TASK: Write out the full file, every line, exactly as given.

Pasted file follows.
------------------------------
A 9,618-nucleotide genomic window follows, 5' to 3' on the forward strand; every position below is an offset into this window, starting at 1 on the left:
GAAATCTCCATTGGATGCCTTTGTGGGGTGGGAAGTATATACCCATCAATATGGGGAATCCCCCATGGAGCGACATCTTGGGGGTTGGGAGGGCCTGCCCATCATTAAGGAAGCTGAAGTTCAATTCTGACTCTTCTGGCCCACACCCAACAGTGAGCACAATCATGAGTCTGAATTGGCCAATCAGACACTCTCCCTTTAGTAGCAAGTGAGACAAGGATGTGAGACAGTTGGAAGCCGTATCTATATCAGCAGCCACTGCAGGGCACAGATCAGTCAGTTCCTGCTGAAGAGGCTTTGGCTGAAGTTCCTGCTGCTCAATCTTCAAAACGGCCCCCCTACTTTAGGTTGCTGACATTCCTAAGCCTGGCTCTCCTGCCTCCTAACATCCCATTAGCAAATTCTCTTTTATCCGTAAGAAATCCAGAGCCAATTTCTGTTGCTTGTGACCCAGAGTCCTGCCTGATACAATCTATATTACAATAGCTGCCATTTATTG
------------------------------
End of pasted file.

A 9,618-nucleotide genomic window follows, 5' to 3' on the forward strand; every position below is an offset into this window, starting at 1 on the left:
GAAATCTCCATTGGATGCCTTTGTGGGGTGGGAAGTATATACCCATCAATATGGGGAATCCCCCATGGAGCGACATCTTGGGGGTTGGGAGGGCCTGCCCATCATTAAGGAAGCTGAAGTTCAATTCTGACTCTTCTGGCCCACACCCAACAGTGAGCACAATCATGAGTCTGAATTGGCCAATCAGACACTCTCCCTTTAGTAGCAAGTGAGACAAGGATGTGAGACAGTTGGAAGCCGTATCTATATCAGCAGCCACTGCAGGGCACAGATCAGTCAGTTCCTGCTGAAGAGGCTTTGGCTGAAGTTCCTGCTGCTCAATCTTCAAAACGGCCCCCCTACTTTAGGTTGCTGACATTCCTAAGCCTGGCTCTCCTGCCTCCTAACATCCCATTAGCAAATTCTCTTTTATCCGTAAGAAATCCAGAGCCAATTTCTGTTGCTTGTGACCCAGAGTCCTGCCTGATACAATCTATATTACAATAGCTGCCATTTATTG